Although in Beuchler I the City was not the appellant, having prevailed in the trial court on the issue of negligence, it could have raised the issue of governmental immunity by a cross-appeal, because the trial court ruled against it on that issue. The City might also have defended the judgment before this court by urging that we affirm the trial court's judgment dismissing the complaint because the trial court's disposition was correct even though for a different reason, i.e., that the City was immune from liability pursuant to statute. E.g., First Nat. Bank of Belfield v. Burich, 367 N.W.2d 148 (N.D. 1985), and Avco Financial Services v. Schroeder, 318 N.W.2d 910 (N.D. 1982). Therefore, we will not address the City's governmental immunity claim on this appeal.
The decision of the trial court is affirmed.
Gerald W. VandeWalle
H.F. Gierke III
Herbert L. Meschke
Beryl J. Levine
Ralph J. Erickstad, C.J.
1. Beuchler prevailed in its action against Knutson prior to the appeal in Beuchler I. Knutson did not appeal from that judgment and he is not involved in this appeal.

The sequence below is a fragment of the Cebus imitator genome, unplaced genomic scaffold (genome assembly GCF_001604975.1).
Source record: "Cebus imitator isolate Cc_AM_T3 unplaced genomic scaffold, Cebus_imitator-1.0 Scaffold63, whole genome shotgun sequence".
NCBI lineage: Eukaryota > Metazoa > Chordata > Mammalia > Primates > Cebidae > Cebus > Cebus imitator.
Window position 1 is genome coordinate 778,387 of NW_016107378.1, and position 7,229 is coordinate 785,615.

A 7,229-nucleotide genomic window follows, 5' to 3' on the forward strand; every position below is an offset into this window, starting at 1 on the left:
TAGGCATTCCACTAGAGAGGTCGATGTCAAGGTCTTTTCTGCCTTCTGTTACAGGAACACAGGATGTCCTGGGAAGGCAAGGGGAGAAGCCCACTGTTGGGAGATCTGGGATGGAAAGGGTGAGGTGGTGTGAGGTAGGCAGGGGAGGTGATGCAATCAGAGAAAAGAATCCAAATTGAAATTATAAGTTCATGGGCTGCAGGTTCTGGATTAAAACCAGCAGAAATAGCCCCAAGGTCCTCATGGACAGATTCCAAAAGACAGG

2. Section 32-12.1-03(3) provides:
"A political subdivision is not liable for any claim based upon an act or omission of an employee of a political subdivision, exercising due care, in the execution of a statute or regulation, whether or not such statute or regulation be valid, or based upon the exercise or performance, exercising due care, or the failure to exercise or perform a discretionary function or duty on the part of a political subdivision or its employees, whether or [not] the discretion involved be abused. Specifically, a political subdivision or an employee thereof is not liable for any claim which results from: